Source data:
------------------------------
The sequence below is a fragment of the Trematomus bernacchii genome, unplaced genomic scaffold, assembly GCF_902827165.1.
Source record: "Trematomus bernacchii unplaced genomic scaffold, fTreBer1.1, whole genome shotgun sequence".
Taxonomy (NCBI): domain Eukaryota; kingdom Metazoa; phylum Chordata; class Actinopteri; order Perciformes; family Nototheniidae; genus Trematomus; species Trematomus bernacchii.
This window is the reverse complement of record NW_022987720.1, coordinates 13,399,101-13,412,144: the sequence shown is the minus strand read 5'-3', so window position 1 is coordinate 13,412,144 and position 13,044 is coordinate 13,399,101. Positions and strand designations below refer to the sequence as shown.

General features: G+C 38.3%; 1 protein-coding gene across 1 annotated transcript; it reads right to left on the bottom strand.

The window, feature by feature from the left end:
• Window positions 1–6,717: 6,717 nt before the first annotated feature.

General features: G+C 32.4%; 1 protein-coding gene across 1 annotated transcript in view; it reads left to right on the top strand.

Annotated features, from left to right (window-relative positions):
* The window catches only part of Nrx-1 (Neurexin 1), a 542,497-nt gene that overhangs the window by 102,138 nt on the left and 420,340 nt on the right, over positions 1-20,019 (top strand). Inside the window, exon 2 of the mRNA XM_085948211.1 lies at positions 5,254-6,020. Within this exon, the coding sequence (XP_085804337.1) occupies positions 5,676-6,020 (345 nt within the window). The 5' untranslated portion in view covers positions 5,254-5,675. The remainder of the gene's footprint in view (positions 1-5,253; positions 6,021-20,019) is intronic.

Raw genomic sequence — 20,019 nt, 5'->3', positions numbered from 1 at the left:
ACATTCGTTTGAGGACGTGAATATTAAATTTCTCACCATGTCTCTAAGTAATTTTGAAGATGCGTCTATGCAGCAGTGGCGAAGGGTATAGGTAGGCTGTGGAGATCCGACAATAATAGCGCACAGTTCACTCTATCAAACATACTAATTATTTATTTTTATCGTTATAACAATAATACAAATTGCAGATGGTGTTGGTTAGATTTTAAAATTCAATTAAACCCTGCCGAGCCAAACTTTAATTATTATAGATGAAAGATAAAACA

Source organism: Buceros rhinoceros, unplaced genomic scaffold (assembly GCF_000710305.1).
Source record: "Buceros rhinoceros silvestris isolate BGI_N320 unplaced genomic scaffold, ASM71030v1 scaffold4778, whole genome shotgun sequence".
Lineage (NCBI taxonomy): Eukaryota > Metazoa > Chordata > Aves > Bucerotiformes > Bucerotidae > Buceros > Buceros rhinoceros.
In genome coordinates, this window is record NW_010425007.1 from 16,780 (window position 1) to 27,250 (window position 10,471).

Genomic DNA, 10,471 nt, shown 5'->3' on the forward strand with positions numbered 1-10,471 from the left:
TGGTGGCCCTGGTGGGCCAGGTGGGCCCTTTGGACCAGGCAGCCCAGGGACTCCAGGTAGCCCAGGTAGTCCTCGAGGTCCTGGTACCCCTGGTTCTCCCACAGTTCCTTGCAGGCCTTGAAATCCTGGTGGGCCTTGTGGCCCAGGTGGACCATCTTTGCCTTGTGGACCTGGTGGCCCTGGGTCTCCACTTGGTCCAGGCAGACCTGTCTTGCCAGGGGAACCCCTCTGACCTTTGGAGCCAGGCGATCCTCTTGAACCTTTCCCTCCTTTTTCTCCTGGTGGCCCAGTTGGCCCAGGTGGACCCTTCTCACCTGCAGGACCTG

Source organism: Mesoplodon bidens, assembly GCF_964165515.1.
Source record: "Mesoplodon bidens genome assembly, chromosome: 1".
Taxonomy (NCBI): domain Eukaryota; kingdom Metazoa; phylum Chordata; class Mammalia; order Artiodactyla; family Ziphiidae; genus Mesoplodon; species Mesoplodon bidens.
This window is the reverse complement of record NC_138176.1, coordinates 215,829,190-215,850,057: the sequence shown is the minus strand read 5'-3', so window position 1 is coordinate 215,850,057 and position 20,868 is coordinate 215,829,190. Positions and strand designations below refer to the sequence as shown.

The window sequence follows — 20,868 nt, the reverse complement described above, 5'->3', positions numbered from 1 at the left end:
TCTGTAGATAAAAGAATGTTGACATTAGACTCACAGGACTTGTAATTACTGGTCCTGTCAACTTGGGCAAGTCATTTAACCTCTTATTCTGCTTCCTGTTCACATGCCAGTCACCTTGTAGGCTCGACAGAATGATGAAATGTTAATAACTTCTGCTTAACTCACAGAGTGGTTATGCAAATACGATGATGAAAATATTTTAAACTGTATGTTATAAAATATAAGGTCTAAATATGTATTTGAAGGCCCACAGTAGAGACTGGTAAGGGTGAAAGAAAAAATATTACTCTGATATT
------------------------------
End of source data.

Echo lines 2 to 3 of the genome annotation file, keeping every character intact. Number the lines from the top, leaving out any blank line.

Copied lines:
Source record: "Trematomus bernacchii unplaced genomic scaffold, fTreBer1.1, whole genome shotgun sequence".
Taxonomy (NCBI): domain Eukaryota; kingdom Metazoa; phylum Chordata; class Actinopteri; order Perciformes; family Nototheniidae; genus Trematomus; species Trematomus bernacchii.